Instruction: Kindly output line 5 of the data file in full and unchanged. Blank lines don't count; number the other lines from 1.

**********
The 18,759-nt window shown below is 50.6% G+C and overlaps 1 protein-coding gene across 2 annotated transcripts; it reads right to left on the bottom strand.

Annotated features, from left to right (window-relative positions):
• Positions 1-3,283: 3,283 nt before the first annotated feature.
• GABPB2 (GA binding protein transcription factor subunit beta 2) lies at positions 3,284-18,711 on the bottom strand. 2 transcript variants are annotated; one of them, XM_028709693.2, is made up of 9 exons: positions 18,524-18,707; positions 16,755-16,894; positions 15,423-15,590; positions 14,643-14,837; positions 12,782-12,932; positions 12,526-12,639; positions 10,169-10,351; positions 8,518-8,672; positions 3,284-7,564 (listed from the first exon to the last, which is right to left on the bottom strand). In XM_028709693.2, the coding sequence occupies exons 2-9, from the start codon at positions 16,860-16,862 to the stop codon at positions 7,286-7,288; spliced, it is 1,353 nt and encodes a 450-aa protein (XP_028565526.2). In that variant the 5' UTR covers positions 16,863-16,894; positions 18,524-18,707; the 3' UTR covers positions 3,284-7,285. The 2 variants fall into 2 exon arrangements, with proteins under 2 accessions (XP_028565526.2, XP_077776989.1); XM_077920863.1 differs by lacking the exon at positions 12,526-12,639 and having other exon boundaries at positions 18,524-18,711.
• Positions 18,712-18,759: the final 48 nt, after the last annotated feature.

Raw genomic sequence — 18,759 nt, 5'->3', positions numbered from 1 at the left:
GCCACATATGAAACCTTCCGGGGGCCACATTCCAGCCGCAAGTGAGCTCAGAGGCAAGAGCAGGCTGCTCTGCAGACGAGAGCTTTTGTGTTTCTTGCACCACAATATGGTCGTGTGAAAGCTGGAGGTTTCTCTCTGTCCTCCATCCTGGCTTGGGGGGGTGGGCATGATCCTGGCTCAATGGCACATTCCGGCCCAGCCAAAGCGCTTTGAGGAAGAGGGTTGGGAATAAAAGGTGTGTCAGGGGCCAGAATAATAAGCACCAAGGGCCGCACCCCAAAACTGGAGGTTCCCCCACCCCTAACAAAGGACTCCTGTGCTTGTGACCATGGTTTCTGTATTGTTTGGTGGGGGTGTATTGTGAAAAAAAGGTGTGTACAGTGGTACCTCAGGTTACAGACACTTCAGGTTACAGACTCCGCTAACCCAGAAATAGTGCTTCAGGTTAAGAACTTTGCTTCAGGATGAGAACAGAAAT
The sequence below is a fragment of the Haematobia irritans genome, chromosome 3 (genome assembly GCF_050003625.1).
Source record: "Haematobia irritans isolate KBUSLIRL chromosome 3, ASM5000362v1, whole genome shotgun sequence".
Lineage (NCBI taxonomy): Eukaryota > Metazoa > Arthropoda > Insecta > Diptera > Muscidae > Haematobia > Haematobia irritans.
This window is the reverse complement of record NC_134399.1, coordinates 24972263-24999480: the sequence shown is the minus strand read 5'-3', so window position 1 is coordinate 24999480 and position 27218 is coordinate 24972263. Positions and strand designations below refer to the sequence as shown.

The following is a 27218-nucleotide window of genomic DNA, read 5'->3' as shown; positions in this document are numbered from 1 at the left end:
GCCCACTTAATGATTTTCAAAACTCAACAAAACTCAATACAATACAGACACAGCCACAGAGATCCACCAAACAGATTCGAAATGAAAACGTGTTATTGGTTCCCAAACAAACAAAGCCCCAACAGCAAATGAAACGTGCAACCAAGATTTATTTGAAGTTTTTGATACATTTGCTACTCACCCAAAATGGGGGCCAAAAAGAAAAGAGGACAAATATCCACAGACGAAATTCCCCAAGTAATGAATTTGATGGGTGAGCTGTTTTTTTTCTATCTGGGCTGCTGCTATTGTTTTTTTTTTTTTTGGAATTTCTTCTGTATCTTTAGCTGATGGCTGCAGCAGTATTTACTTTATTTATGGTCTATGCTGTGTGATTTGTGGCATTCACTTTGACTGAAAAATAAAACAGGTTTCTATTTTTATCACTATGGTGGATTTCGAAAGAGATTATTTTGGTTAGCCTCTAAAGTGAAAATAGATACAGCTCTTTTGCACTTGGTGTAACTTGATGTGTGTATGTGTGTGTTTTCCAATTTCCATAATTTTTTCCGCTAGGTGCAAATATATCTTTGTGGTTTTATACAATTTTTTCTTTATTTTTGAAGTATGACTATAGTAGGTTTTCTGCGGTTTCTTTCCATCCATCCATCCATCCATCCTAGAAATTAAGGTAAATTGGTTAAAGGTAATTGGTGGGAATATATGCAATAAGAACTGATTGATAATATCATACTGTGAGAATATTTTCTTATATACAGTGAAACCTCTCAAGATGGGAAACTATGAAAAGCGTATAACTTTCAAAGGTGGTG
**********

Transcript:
• Positions 18,712-18,759: the final 48 nt, after the last annotated feature.